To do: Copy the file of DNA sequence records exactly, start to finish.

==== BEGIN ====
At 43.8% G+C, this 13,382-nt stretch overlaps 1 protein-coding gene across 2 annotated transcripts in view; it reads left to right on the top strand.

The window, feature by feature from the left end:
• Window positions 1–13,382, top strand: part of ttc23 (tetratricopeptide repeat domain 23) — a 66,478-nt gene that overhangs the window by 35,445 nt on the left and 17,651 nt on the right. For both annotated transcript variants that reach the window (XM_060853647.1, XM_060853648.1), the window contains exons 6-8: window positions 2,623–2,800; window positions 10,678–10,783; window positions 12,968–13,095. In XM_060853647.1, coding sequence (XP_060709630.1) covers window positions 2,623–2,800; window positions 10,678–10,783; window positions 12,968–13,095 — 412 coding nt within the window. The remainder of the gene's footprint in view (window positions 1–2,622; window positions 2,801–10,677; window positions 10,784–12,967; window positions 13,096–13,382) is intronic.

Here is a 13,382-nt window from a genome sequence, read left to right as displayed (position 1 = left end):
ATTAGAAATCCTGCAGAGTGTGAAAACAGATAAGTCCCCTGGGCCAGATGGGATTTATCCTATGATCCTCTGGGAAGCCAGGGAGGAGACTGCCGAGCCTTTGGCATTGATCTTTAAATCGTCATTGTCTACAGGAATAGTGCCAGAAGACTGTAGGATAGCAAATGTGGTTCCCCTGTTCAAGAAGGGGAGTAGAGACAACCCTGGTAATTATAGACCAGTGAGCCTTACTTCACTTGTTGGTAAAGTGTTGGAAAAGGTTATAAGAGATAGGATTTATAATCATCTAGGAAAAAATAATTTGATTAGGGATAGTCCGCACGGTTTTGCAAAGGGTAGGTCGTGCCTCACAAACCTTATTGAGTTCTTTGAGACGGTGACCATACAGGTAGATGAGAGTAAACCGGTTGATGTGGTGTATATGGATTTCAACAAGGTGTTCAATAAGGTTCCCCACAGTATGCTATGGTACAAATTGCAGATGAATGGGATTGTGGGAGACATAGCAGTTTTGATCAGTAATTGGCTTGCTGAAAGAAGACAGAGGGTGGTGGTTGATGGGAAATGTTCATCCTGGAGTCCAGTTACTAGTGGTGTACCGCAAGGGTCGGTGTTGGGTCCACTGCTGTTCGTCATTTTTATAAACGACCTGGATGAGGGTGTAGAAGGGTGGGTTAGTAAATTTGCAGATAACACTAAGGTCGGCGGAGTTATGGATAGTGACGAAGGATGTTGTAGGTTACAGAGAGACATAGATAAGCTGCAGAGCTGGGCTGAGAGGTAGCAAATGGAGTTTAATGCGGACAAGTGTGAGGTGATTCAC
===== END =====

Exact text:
At 43.8% G+C, this 13,382-nt stretch overlaps 1 protein-coding gene across 2 annotated transcripts in view; it reads left to right on the top strand.

The window, feature by feature from the left end:
• Window positions 1–13,382, top strand: part of ttc23 (tetratricopeptide repeat domain 23) — a 66,478-nt gene that overhangs the window by 35,445 nt on the left and 17,651 nt on the right. For both annotated transcript variants that reach the window (XM_060853647.1, XM_060853648.1), the window contains exons 6-8: window positions 2,623–2,800; window positions 10,678–10,783; window positions 12,968–13,095. In XM_060853647.1, coding sequence (XP_060709630.1) covers window positions 2,623–2,800; window positions 10,678–10,783; window positions 12,968–13,095 — 412 coding nt within the window. The remainder of the gene's footprint in view (window positions 1–2,622; window positions 2,801–10,677; window positions 10,784–12,967; window positions 13,096–13,382) is intronic.

Here is a 13,382-nt window from a genome sequence, read left to right as displayed (position 1 = left end):
ATTAGAAATCCTGCAGAGTGTGAAAACAGATAAGTCCCCTGGGCCAGATGGGATTTATCCTATGATCCTCTGGGAAGCCAGGGAGGAGACTGCCGAGCCTTTGGCATTGATCTTTAAATCGTCATTGTCTACAGGAATAGTGCCAGAAGACTGTAGGATAGCAAATGTGGTTCCCCTGTTCAAGAAGGGGAGTAGAGACAACCCTGGTAATTATAGACCAGTGAGCCTTACTTCACTTGTTGGTAAAGTGTTGGAAAAGGTTATAAGAGATAGGATTTATAATCATCTAGGAAAAAATAATTTGATTAGGGATAGTCCGCACGGTTTTGCAAAGGGTAGGTCGTGCCTCACAAACCTTATTGAGTTCTTTGAGACGGTGACCATACAGGTAGATGAGAGTAAACCGGTTGATGTGGTGTATATGGATTTCAACAAGGTGTTCAATAAGGTTCCCCACAGTATGCTATGGTACAAATTGCAGATGAATGGGATTGTGGGAGACATAGCAGTTTTGATCAGTAATTGGCTTGCTGAAAGAAGACAGAGGGTGGTGGTTGATGGGAAATGTTCATCCTGGAGTCCAGTTACTAGTGGTGTACCGCAAGGGTCGGTGTTGGGTCCACTGCTGTTCGTCATTTTTATAAACGACCTGGATGAGGGTGTAGAAGGGTGGGTTAGTAAATTTGCAGATAACACTAAGGTCGGCGGAGTTATGGATAGTGACGAAGGATGTTGTAGGTTACAGAGAGACATAGATAAGCTGCAGAGCTGGGCTGAGAGGTAGCAAATGGAGTTTAATGCGGACAAGTGTGAGGTGATTCAC